Beethoven: Symphony No. 9
Tafelmusik Baroque Orchestra and Chamber Choir; Sigrid Plundrich, soprano; Mary-Ellen Nesi, mezzo-soprano; Colin Balzer, tenor; Simon Tischler, bass-baritone; Bruno Weil, conductor
Tafelmusik Media TMK1030CD
By Daniel Hathaway
CD REVIEW — With the release of its recording of Beethoven’s Symphony No. 9, compiled from live performances in Koerner Hall at Toronto’s TELUS Centre from February 4-7, 2016, Tafelmusik becomes the first North American period-instrument ensemble to record a complete cycle of the composer’s symphonies. The project, begun in 1998 under German conductor Bruno Weil, marks a landmark in Tafelmusik’s journey from the Baroque period into the 19th century — updating its musical equipment as required.
The usual objective in such projects by period ensembles is to peel away layers of interpretive accretions laid on by conductors and modern orchestras to reveal what Beethoven originally had in mind. Not, of course, “what Beethoven heard,” for his deafness had advanced to the point where he could only discern faint sounds at the Ninth’s unveiling at the Kärtnertor Theatre in Vienna on May 7, 1824. The composer was onstage to set tempos, but the conducting duties were covered by others.
Stylistically, Weil and Tafelmusik, with artistic director emeritus Jeanne Lamon as leader (concertmaster), have adopted many of the standard period-instrument ensemble practices in the Ninth Symphony: brisk tempos, minimal if any vibrato (except the vocal quartet, which uses plenty), and lean, transparent textures. Listeners accustomed to the warm, plush string sound of modern orchestras may find Tafelmusik’s approach a bit austere. Period wind and brass instruments, though expertly played, can’t quite achieve the razor-sharp intonation of their successors.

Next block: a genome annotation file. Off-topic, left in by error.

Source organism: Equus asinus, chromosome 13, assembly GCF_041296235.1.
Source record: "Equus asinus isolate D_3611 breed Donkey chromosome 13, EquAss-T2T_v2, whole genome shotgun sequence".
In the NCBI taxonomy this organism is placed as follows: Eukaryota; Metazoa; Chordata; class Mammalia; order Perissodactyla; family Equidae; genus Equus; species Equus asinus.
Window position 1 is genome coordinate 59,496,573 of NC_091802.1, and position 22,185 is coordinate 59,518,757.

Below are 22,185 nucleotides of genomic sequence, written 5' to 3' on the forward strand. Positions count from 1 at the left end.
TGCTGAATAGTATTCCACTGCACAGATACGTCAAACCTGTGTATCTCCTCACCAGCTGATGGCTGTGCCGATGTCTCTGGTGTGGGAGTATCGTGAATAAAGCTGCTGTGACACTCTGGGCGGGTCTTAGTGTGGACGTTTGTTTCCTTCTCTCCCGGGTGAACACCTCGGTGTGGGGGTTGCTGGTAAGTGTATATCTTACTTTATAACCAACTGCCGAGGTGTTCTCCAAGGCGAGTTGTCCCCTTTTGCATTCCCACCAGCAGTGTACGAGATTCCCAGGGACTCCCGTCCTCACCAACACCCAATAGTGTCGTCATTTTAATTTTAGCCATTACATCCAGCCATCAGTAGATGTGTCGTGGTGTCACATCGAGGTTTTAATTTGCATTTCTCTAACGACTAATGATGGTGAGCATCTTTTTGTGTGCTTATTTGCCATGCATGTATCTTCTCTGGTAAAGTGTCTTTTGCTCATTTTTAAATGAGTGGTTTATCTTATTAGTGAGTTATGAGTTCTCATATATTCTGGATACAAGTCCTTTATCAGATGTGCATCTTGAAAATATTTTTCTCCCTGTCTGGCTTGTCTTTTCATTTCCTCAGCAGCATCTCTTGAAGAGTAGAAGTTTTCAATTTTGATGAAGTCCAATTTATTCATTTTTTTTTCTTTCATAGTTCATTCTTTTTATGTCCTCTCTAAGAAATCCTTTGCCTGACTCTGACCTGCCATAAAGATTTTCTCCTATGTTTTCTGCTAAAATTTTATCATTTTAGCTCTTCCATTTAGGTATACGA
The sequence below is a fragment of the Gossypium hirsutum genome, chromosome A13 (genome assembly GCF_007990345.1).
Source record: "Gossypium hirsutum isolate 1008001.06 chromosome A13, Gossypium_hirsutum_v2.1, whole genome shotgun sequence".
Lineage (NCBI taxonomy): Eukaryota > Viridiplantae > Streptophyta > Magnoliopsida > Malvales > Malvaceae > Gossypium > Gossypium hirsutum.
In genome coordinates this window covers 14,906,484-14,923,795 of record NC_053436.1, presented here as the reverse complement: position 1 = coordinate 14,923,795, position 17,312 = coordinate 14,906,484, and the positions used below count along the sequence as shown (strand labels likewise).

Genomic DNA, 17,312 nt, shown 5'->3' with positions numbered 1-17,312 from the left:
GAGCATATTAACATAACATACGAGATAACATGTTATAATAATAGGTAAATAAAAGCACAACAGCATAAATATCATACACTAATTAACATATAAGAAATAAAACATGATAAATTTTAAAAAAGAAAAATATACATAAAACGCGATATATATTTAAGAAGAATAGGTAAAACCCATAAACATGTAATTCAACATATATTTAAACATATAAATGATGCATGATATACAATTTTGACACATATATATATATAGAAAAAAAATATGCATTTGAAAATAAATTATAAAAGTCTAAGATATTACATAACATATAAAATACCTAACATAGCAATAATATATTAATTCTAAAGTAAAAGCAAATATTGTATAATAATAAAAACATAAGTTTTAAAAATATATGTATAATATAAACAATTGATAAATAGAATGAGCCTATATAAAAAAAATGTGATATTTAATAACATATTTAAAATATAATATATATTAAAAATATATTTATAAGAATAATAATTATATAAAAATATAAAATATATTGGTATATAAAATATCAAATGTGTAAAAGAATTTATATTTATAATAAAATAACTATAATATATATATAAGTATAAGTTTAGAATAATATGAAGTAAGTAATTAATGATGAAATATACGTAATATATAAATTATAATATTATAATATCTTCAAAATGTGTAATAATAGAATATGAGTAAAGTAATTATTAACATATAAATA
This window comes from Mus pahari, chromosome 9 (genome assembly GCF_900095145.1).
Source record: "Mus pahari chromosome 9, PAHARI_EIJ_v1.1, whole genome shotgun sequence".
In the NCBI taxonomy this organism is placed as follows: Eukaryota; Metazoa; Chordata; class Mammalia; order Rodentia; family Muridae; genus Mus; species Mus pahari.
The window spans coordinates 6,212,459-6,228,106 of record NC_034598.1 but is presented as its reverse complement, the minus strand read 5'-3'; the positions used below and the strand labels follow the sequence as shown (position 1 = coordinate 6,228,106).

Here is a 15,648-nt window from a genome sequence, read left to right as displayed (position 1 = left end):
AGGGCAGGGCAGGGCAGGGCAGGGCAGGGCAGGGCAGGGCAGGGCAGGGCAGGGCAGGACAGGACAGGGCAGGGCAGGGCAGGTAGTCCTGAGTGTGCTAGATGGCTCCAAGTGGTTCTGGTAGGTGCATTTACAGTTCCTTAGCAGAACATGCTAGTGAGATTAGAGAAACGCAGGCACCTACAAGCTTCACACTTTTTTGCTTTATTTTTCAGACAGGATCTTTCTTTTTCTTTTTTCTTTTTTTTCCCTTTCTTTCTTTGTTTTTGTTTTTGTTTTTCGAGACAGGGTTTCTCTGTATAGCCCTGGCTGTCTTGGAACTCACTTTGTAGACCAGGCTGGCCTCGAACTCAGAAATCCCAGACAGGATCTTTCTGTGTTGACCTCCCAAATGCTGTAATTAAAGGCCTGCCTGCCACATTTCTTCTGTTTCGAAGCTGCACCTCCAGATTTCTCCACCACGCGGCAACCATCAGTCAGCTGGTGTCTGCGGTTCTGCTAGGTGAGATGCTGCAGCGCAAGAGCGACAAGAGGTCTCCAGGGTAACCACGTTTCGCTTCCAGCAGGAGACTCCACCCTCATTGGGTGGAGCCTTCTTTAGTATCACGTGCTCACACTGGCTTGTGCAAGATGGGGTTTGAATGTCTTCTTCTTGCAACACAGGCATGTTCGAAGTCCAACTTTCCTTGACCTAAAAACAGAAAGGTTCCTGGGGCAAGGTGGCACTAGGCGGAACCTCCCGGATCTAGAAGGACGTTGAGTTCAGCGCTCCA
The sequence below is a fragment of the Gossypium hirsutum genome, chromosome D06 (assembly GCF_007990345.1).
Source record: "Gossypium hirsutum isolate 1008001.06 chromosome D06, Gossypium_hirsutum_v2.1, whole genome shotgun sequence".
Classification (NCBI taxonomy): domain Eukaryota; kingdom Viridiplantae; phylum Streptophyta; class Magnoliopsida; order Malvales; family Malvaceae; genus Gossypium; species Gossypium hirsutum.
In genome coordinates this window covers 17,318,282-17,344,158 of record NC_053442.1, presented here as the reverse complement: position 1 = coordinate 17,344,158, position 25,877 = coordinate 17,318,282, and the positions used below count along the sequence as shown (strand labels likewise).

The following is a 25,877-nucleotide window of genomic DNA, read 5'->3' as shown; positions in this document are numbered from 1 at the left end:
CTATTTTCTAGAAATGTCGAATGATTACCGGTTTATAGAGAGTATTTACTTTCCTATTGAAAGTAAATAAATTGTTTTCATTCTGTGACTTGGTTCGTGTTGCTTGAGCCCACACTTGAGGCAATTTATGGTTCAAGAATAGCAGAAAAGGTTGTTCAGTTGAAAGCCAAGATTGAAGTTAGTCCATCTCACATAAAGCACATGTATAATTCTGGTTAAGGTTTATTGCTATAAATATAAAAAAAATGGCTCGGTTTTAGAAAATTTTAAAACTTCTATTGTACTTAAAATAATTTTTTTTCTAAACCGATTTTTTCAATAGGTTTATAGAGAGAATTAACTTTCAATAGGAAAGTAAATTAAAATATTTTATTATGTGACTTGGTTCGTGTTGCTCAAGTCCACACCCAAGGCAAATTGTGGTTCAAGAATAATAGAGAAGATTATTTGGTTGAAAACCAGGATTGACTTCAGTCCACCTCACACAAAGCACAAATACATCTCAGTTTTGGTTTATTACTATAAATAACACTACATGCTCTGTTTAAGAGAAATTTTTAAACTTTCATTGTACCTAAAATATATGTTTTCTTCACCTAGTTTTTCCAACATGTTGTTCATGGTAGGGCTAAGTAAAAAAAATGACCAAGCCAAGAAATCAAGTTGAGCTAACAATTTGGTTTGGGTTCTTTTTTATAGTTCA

Terse motives not joined into longer melodic phrases may also sound dry and vertical to modern ears. And 21st-century auditors who like to feel the stamp of a conductor’s strong interpretation on the canvas of an established work may find Weil’s objectivity a bit underwhelming.
Neither the mysterious opening nor the creepy coda of the first movement receives special attention. In the Scherzo, Weil smooths over Beethoven’s directions that the motive be treated in three-bar and later in four-bar phrases on subsequent appearances. The surprising modulations in the Adagio pass without comment. And there’s little adrenaline in the choral outbursts in the finale: although the tempos are convincing, everything seems reined in and controlled.
Balances are at odds: sometimes the excellent chorus sounds buried in the orchestra, elsewhere it dominates. Though there’s much lovely playing, winds don’t achieve the expected blend with strings, and violins often sound tinny. Inner details poke out of the ensemble that you’d never hear from a seat in the theater. And miking is so close that you clearly hear sniffing during the cello and bass recitative.
Tafelmusik’s reputation as an ensemble is distinguished, as is that of its Chamber Choir, led by Ivars Taurins. But somehow, this recording doesn’t accurately mirror the rave reports of critics who were on the ground for the live concerts.
At the end of the 66-minute performance, the audience responds with shouts and whistling. It makes us wish we’d been there to hear the real thing.
Daniel Hathaway founded ClevelandClassical.com after three decades as music director at Cleveland’s Trinity Cathedral. He studied historical musicology at Harvard College and Princeton University, and orchestral conducting at Tanglewood, and team teaches Music Criticism at the Oberlin Conservatory of Music.